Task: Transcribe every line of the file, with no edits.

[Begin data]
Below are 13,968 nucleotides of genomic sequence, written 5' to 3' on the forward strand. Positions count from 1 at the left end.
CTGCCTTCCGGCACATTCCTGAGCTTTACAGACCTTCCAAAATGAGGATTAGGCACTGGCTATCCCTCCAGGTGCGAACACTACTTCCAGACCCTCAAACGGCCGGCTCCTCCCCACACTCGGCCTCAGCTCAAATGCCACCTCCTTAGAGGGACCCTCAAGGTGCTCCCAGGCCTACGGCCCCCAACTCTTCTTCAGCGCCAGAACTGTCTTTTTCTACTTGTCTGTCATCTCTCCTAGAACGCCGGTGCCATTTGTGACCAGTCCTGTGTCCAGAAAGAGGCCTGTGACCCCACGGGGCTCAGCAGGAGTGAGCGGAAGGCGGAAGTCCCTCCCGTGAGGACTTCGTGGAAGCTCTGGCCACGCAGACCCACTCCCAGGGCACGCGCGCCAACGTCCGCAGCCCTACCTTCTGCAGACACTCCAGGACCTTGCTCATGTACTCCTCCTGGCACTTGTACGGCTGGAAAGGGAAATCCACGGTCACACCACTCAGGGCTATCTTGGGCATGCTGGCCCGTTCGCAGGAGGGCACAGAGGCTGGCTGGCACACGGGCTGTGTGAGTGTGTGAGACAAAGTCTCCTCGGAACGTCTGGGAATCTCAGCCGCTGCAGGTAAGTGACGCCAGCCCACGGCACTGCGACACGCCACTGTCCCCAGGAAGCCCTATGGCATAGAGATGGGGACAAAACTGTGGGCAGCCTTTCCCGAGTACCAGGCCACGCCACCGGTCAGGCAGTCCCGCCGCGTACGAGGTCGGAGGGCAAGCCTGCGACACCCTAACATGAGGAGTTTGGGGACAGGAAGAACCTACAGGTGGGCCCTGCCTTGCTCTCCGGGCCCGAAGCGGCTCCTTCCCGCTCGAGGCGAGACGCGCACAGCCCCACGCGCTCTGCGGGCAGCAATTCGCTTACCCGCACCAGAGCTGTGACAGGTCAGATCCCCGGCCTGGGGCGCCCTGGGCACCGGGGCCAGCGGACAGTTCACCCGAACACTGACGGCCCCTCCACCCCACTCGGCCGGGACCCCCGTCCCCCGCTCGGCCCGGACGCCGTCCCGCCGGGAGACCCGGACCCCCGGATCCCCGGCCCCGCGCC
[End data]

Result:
Below are 13,968 nucleotides of genomic sequence, written 5' to 3' on the forward strand. Positions count from 1 at the left end.
CTGCCTTCCGGCACATTCCTGAGCTTTACAGACCTTCCAAAATGAGGATTAGGCACTGGCTATCCCTCCAGGTGCGAACACTACTTCCAGACCCTCAAACGGCCGGCTCCTCCCCACACTCGGCCTCAGCTCAAATGCCACCTCCTTAGAGGGACCCTCAAGGTGCTCCCAGGCCTACGGCCCCCAACTCTTCTTCAGCGCCAGAACTGTCTTTTTCTACTTGTCTGTCATCTCTCCTAGAACGCCGGTGCCATTTGTGACCAGTCCTGTGTCCAGAAAGAGGCCTGTGACCCCACGGGGCTCAGCAGGAGTGAGCGGAAGGCGGAAGTCCCTCCCGTGAGGACTTCGTGGAAGCTCTGGCCACGCAGACCCACTCCCAGGGCACGCGCGCCAACGTCCGCAGCCCTACCTTCTGCAGACACTCCAGGACCTTGCTCATGTACTCCTCCTGGCACTTGTACGGCTGGAAAGGGAAATCCACGGTCACACCACTCAGGGCTATCTTGGGCATGCTGGCCCGTTCGCAGGAGGGCACAGAGGCTGGCTGGCACACGGGCTGTGTGAGTGTGTGAGACAAAGTCTCCTCGGAACGTCTGGGAATCTCAGCCGCTGCAGGTAAGTGACGCCAGCCCACGGCACTGCGACACGCCACTGTCCCCAGGAAGCCCTATGGCATAGAGATGGGGACAAAACTGTGGGCAGCCTTTCCCGAGTACCAGGCCACGCCACCGGTCAGGCAGTCCCGCCGCGTACGAGGTCGGAGGGCAAGCCTGCGACACCCTAACATGAGGAGTTTGGGGACAGGAAGAACCTACAGGTGGGCCCTGCCTTGCTCTCCGGGCCCGAAGCGGCTCCTTCCCGCTCGAGGCGAGACGCGCACAGCCCCACGCGCTCTGCGGGCAGCAATTCGCTTACCCGCACCAGAGCTGTGACAGGTCAGATCCCCGGCCTGGGGCGCCCTGGGCACCGGGGCCAGCGGACAGTTCACCCGAACACTGACGGCCCCTCCACCCCACTCGGCCGGGACCCCCGTCCCCCGCTCGGCCCGGACGCCGTCCCGCCGGGAGACCCGGACCCCCGGATCCCCGGCCCCGCGCC